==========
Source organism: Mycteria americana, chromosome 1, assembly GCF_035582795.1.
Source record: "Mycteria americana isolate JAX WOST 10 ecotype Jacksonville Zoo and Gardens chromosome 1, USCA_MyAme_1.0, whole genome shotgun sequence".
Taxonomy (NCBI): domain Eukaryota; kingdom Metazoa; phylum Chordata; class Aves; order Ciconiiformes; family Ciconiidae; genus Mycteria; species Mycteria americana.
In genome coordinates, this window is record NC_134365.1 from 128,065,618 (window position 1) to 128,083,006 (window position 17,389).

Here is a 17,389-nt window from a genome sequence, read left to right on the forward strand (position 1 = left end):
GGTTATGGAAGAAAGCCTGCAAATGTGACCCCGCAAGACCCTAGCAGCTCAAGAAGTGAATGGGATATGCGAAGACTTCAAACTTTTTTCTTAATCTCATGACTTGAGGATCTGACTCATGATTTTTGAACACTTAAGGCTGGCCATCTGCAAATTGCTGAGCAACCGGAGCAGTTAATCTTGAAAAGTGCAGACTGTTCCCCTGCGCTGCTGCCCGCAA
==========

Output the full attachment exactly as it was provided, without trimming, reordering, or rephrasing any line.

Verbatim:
Source organism: Mycteria americana, chromosome 1, assembly GCF_035582795.1.
Source record: "Mycteria americana isolate JAX WOST 10 ecotype Jacksonville Zoo and Gardens chromosome 1, USCA_MyAme_1.0, whole genome shotgun sequence".
Taxonomy (NCBI): domain Eukaryota; kingdom Metazoa; phylum Chordata; class Aves; order Ciconiiformes; family Ciconiidae; genus Mycteria; species Mycteria americana.
In genome coordinates, this window is record NC_134365.1 from 128,065,618 (window position 1) to 128,083,006 (window position 17,389).

Here is a 17,389-nt window from a genome sequence, read left to right on the forward strand (position 1 = left end):
GGTTATGGAAGAAAGCCTGCAAATGTGACCCCGCAAGACCCTAGCAGCTCAAGAAGTGAATGGGATATGCGAAGACTTCAAACTTTTTTCTTAATCTCATGACTTGAGGATCTGACTCATGATTTTTGAACACTTAAGGCTGGCCATCTGCAAATTGCTGAGCAACCGGAGCAGTTAATCTTGAAAAGTGCAGACTGTTCCCCTGCGCTGCTGCCCGCAA